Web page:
A Day in the Field

By Robert “Bob” Kickenweitz

It was a typical day of 90 plus degrees with thunder showers every two to three hours. We were beating the bush looking for Charlie or as some of us called him Mr. Charles, in an area known as the Ho Bo Woods, located in Binh Duong Province, Vietnam. We were also providing security for the 984th Land Clearing Company that was clearing the area with Rome Plows. As the 984th clearing operations continued we started to receiving machine gun, mortar, RPG’s and small arms fire from the enemy in the uncut area of the field. We called in 155mm howitzer fire to the area, after the artillery fire mission had ended, F troop made an assault in to the area but was repelled. A second artillery mission had to be called in, F troop made another assault in to area only to have three ACAVs and a Sheridan tank disabled for their afford. Only after a third artillery mission was fired, F troop was able to go in and retrieve the disabled vehicles, as darkness was starting to set in. I was a gunner with F Troop, 2nd Squadron, 11th Armored Cavalry Regiment, my name is Bob Cadmus.

It was the 28th of May, 1971, we had just gotten the word to head for the NDP (Night Defensive Position) that we had been using for the last week or so. It had two circular berms one inside the other. We had the Rome Plows in the inner circle for their protection, and E and F troop’s vehicles were positioned in the outer circle along with a Reconnaissance Company of the 25th ARVN Division. After resupplying our munitions and fuel, and checking our weapons, we settled in for the night. No choppers had flown out to our NDP, which meant no hot meals tonight, and no mail call, so we pasted around the “c” rations and if we had them “cigarettes,” you could light them up. Everybody knew what the deal was as to who would be on watch, and at what time.

At approximately 2100 hours the area came alive very quickly as we started to take incoming enemy mortar fire. This was the fifth night in a row and by far the worst that we received at this NDP. One of the first rounds hit the vehicle next to my track wounding all of the crewmembers and starting a fire in that vehicle. One man was in the track which at this time was now on fire and threatened to set off the explosives stored inside. I jumped from my track and entered his vehicle extricated him. I then carried him to the aid station our medics were setting up. Mortar rounds were coming down all around us like rain from a heavy thunder storm. The man had received shrapnel wounds, severe burns and was in a state of shock. One of our medics Gustaf Bernt asked, “Are there any other injured men over there?” I said, “Yes” and with that we both ran back to the track which was now totally consumed in flames. Enemy mortar rounds were still bursting all around our positions as we made it back to the other men of the track. Gustaf started administering first aid to the other three men immediately, while I reassured the men that they would by okay. As Gustaf finished up on each man I brought them over to the aid station to be picked by a dust-off chopper.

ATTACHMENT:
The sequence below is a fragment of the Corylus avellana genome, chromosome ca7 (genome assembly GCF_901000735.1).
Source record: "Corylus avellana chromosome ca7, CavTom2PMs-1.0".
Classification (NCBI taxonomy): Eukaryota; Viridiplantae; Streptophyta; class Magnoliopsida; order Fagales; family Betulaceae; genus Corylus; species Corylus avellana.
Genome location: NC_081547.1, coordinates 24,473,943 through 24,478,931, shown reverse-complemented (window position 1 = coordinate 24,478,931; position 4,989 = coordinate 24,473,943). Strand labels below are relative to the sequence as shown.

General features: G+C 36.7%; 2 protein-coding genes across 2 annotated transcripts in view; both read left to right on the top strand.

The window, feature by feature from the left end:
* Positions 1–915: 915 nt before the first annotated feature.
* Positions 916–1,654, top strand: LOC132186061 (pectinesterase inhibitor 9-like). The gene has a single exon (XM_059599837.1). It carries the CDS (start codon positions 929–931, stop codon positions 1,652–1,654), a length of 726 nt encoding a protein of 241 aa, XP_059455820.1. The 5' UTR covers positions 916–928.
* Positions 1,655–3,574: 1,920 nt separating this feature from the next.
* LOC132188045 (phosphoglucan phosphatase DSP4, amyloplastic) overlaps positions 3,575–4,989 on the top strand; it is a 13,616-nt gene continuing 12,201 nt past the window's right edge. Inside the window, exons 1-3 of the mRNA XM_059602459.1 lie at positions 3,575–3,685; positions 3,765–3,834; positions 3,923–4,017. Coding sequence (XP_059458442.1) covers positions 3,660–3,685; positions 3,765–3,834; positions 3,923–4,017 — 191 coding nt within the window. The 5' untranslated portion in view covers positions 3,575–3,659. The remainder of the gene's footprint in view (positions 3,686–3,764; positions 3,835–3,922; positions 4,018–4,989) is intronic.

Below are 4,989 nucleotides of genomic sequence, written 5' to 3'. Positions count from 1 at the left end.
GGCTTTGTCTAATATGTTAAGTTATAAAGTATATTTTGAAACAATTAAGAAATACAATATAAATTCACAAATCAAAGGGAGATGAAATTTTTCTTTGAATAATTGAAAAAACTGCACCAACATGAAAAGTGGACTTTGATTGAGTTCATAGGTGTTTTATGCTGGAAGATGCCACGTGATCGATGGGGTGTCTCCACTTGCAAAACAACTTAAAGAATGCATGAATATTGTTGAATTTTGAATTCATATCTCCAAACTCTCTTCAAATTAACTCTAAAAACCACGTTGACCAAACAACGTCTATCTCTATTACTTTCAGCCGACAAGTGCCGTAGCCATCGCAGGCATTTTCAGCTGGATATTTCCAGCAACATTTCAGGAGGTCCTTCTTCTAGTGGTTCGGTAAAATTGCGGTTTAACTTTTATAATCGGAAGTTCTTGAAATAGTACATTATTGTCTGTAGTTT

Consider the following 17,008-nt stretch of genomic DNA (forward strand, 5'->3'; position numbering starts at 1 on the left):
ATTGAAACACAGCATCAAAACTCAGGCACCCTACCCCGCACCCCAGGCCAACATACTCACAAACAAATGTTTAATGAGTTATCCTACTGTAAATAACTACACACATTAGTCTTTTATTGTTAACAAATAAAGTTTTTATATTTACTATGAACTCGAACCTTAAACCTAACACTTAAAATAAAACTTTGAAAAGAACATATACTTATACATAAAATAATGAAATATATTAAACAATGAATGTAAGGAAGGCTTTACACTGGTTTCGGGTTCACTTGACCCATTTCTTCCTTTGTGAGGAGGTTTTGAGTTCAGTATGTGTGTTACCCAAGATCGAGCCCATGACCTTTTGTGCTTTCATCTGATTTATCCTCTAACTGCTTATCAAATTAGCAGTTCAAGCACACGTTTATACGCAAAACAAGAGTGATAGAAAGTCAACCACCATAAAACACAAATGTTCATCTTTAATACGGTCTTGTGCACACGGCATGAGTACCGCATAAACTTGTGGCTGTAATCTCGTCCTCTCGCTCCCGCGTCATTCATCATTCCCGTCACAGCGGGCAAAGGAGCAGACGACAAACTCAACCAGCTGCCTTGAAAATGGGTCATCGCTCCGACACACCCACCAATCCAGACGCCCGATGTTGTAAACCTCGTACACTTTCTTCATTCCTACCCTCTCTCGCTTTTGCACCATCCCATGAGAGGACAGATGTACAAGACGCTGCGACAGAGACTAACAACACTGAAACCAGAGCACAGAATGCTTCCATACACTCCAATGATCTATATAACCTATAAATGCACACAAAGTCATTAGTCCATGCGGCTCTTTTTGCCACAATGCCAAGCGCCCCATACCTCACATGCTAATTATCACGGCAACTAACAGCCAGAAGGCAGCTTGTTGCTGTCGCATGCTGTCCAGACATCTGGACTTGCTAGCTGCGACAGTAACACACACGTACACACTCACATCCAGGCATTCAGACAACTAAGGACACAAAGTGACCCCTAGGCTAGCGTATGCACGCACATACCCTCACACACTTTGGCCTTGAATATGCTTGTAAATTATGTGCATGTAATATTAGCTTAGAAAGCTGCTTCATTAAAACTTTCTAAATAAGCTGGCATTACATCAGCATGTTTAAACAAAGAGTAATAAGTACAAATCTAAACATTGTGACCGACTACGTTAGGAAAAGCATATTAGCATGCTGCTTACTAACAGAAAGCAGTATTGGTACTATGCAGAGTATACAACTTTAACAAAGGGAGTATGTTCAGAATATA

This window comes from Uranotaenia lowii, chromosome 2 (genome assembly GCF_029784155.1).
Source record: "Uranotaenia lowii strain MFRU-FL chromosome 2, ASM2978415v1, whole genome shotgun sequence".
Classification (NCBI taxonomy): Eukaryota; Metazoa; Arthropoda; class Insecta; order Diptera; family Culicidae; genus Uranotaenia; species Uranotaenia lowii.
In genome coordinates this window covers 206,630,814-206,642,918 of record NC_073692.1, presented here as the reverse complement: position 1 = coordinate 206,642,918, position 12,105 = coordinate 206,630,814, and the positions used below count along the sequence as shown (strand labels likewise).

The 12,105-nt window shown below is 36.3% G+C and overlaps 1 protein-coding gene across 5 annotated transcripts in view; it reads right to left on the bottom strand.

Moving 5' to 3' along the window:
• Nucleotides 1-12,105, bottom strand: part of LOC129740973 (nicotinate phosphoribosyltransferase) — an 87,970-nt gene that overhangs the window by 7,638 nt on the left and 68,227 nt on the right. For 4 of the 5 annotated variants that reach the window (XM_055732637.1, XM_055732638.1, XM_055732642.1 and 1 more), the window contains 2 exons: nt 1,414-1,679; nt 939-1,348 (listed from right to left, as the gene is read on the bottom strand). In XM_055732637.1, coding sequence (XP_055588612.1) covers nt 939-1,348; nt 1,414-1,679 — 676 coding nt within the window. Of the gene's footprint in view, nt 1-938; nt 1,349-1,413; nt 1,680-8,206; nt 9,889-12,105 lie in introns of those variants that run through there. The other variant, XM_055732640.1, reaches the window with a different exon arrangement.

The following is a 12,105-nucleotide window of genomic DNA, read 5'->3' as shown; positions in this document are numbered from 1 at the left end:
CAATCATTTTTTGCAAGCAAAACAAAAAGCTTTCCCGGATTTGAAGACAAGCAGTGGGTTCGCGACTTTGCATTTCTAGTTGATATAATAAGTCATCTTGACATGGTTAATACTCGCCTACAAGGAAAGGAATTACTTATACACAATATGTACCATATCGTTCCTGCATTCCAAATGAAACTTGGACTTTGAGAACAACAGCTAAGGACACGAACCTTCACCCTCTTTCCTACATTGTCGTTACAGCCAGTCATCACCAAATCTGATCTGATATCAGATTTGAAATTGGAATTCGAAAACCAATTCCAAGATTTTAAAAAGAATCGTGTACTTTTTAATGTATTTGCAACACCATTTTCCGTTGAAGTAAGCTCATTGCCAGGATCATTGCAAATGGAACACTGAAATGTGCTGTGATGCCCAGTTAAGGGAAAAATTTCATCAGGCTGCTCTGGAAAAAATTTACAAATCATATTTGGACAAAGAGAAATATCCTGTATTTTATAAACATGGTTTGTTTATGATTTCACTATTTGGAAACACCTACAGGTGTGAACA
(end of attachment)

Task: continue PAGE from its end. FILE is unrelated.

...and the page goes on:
After everything settled down and the adrenaline subsided, I pulled out a cigarette, and lit it up. I sat down beside my track, looked around as men started clearing the area and thought to myself, “I helped save one man’s life tonight and helped three others get to safety, it was a pretty good night’s work.” Unfortunately, we found out the next day that the man I pulled from the burning vehicle, SP/4 Joseph Esparza, expired in the dust-off on the way to the med-e-vac hospital.  It’s a tough day when you lose one of your own.

P.S. From the writer, various people who have witnessed Bob’s lack of fear, and how he compromise his own safety in an effort to save his fellow soldiers, have written statements calling for him to receive the award of the Silver Star. Unfortunately, due to missing paperwork in a time of war or the powers that be didn’t think his efforts justified him receiving the Silver Star. He has never received any commendation for his actions. Whatever the answer may be, I would gladly serve beside this man.